30% of those over 60 years of age say that they have not yet made a will, a percentage that rises to 46% among those between 60 and 64 years of age. The reasons include, in this order, lack of time or carelessness (30%), “I don’t like to think about this topic” (13.9%), “I have nothing to leave behind” (13.9) and “it is worthless, it is not necessary” (13,4). This is reflected in a study led by the professor of Sociology at the University of Malaga Luis Ayuso. Research that also indicates that widowers and married people have made more wills than single and divorced people.

Should a will be made or not? Is it possible to distribute an inheritance without having arguments or family breakups? We spoke about this with Victoria López Barrio, an expert lawyer in successions and inheritances at the Winkels Abogados firm and member of the Madrid Bar Association.

Do I have to make a will?

It is advisable to always make a will, because it speeds up the paperwork once a person has died. And it is especially important to do so if you are remarried, have unusual children from a previous marriage, have a child with some type of disability whom you want to protect, or want to benefit your spouse. In the common civil code, the widowed spouse only has the right to a very small part of the inheritance, if he inherits together with the children: to the usufruct of one third. If you want to improve this situation, it can only be done through a will.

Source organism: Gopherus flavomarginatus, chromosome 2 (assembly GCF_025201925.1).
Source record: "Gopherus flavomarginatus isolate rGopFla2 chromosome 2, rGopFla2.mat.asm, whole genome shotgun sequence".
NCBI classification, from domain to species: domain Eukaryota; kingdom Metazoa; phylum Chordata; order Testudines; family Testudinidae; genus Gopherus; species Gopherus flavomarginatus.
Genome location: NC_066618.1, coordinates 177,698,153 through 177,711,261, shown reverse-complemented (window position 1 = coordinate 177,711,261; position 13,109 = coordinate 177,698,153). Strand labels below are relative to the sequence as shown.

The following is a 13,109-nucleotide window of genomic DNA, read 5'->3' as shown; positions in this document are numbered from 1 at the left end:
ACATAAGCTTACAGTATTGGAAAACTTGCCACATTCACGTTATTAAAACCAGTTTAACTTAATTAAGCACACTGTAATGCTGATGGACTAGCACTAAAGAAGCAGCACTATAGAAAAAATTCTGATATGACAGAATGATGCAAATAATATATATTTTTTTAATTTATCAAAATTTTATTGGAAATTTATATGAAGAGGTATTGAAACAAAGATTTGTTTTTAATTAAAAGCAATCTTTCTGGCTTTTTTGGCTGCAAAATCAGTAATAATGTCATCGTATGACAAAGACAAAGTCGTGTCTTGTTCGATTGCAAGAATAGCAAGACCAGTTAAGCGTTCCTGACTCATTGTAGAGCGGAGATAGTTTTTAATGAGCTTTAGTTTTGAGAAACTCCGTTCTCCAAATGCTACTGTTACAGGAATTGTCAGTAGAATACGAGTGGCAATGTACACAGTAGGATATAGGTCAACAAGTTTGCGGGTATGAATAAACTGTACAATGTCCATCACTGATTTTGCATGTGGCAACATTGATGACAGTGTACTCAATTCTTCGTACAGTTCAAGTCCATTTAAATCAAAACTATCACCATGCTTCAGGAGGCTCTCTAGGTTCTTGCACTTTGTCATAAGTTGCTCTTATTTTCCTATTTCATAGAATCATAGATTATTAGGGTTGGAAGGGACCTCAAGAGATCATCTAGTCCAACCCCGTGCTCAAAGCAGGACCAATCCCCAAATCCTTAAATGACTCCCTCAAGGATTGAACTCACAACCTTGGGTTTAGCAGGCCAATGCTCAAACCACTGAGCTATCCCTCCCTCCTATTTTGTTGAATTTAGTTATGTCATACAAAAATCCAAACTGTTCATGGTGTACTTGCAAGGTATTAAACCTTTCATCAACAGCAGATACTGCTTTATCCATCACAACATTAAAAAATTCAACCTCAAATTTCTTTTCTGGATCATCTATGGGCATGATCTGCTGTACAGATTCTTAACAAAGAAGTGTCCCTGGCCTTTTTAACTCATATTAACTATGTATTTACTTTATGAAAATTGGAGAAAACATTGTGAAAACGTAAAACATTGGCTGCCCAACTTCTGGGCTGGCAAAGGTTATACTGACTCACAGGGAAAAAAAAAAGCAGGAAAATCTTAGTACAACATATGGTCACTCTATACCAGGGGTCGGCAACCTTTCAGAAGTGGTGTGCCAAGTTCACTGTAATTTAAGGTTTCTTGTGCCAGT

Does the civil code not protect the couple?

In the civil code, preference is given to “blood.” If you don’t have children, your parents take precedence. The widowed spouse’s legitimacy is scarce. The inheritance is divided into thirds: the third of the legitimate inheritance, for children and descendants; the third of improvement, to improve children and descendants; and the third freely available, for whoever you want. If you do not make a will and you have children, the spouse only has the usufructuary legal fee, which is the usufruct of the third of the improvement, and nothing more. With a will you can leave him the universal usufruct of the entire inheritance, which is the right of use for life or the free disposal third.

But, even if there is a will, problems always arise. Why is this happening?

Because there is a family problem. Furthermore, in a large part of the wills it is established who the universal heirs are, but specific assets are not awarded; Houses or checking accounts are not usually distributed, for example. If children don’t get along, problems can arise. If one says that his father or mother donated a sum of money or an object to him during his lifetime and there is no document to prove it, there may be conflicts.

And how can these problems be avoided?